This blood test screens for postpartum depression—before symptoms

Blood tests and depression. Certainly, not a diagnostic combination you’d expect.

The innovators at Dionysus Digital Health might change your mind.

The startup’s new AI-enabled genetic blood test, Enlighten, screens for postpartum depression (PPD). And it can be used before symptoms even set in.

PPD is the most common complication of childbirth and the leading cause of maternal death, so the potential impact here is huge. But how does the technology work in theory and in practice? Let’s take a closer look.

Image: Mary Delaney
Image: Mary Delaney

How can PPD hide in the blood?

Watching for and treating PPD can be a challenge, to say the least. 

About one in seven new mothers is at risk. Screening generally looks like a generic questionnaire. Patients rate how much they identify with mental health screening statements like: “I have looked forward with enjoyment to things as much as I ever did.” 

Screening recommendations in the U.S. indicate multiple touchpoints for catching PPD during and after pregnancy. However, research has found that this doesn’t always happen—especially when it comes to low-income patients and women of color.

Then, once a PPD patient is diagnosed, the next hurdle is accessing treatment—which studies show only happens for about one-third of eligible pregnant patients. In many cases, this “treatment” has been limited to verbal reassurance from providers. 

That’s where a test that identifies a higher risk for the condition before symptoms start can make a difference. Providers don’t need to rely on subjective screening questionnaires that rely on the condition already having set in. They can help patients get the help they need before things get to that point.

That’s where Dionysus wants to intervene.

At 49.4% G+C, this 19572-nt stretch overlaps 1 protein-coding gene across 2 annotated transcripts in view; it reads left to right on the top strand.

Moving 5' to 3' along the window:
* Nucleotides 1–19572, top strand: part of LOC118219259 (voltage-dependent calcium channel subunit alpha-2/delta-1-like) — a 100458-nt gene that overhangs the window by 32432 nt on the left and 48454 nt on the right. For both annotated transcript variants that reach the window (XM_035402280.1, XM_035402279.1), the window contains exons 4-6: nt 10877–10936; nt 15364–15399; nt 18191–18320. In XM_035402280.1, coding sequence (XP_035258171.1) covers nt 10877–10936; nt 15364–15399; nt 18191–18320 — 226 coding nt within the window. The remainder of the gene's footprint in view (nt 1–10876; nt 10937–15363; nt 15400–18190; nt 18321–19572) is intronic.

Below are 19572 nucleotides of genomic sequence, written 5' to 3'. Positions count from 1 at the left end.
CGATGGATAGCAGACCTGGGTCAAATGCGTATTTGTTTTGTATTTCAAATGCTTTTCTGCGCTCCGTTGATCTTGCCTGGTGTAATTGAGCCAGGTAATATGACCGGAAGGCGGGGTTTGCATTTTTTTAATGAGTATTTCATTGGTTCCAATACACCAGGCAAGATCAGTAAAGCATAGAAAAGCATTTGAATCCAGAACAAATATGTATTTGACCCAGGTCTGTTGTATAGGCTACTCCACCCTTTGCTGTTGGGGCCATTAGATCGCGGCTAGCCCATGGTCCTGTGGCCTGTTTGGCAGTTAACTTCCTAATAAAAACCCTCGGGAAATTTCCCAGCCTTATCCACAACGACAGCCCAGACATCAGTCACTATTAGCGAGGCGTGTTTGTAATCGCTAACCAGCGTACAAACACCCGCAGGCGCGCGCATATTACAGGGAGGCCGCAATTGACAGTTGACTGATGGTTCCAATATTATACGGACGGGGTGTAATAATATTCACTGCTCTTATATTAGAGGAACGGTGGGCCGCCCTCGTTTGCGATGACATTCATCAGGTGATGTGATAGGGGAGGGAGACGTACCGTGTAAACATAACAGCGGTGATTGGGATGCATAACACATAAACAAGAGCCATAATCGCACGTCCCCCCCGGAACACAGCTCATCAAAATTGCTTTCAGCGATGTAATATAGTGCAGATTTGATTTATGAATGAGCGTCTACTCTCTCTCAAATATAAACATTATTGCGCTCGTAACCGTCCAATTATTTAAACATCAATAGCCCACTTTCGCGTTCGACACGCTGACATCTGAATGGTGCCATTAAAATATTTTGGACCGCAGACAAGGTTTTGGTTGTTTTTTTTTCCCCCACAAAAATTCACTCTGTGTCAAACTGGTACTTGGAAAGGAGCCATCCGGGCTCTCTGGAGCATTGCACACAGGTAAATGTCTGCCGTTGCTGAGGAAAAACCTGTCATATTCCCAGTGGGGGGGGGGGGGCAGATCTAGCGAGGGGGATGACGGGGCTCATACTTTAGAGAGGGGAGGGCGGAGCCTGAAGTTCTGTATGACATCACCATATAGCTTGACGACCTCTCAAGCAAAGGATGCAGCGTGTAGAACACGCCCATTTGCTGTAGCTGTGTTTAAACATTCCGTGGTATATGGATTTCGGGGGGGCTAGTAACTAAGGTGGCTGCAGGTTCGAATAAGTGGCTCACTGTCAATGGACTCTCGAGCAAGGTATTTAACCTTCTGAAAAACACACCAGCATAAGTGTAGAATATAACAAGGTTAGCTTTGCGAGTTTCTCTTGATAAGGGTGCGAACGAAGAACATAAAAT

“Our aspiration is you can be in treatment before you ever even experience a symptom,” Dionysus co-founder and chief scientist Vivienne Ming said. “Now we can show it’s not just in your head.”

Their researchers have identified a gene that, when expressed, indicates a higher likelihood that hormonal changes impact a person’s mental health. The Enlighten test screens for a higher risk of PPD by screening for that gene. 

Enlighten works in tandem with a machine learning algorithm that analyzes the patient’s gene expression—epigenetics—based on decades’ worth of genetic profiles of pregnant people with and without PPD. 

The research team published their biomarker research in 2020, and Dionysus is now working with the U.S. Department of Defense and the National Institutes of Health (NIH) to bring the technology through clinical trials. Eventually, they hope insurers will cover the $250 blood test for use between the second and third trimesters of pregnancy.

Our perspective: A win for epigenetic testing with some practicality concerns

However, identifying at-risk patients or even diagnosing them is just the first step. Tests like Enlighten can really make a difference if patients can subsequently access treatments like psychotherapy and medication. 

Dionysus is facing critiques common to other epigenetic testing solutions. These products can offer diagnostic information, but they don’t automatically offer a solution.

You may remember last year we discussed longevity startup Tally Health, which offers a DTC epigenetic test that helps users analyze their biological age. Tally’s test offers users insights into possible longevity interventions—namely supplements—but critics argued that this aspect of the company’s offerings was oversold based on where the science was.

While Dionysus doesn’t claim to directly treat PPD, its ability to help patients rests on fairly big assumptions: 

  1. That enough patients will be able to either 
  2. Pay $250 for the test out-of-pocket.
  3. Get the test covered by insurance, likely only to happen if insurers agree that PPD screening is likely to lower health spending overall rather than raise it.
  4. That screened patients will be able to access relevant care based on their risk level.

Plus, with Dionysus’ current intentions to offer Enlighten DTC, the product’s effectiveness relies on the patient’s self-directed use. With all the urgent demands of pregnancy and postpartum—along with the flood of other new apps and products new parents need to learn to use and keep up with—is yet another separate product going to fall by the wayside?

We’re sure Dionysus will continue addressing these practicality concerns as they continue through clinical trials and gather more data on the product’s real-world use. In the meantime, we’re excited to see the potential leaps in PPD diagnosis brought about by this fascinating application of epigenetic testing.

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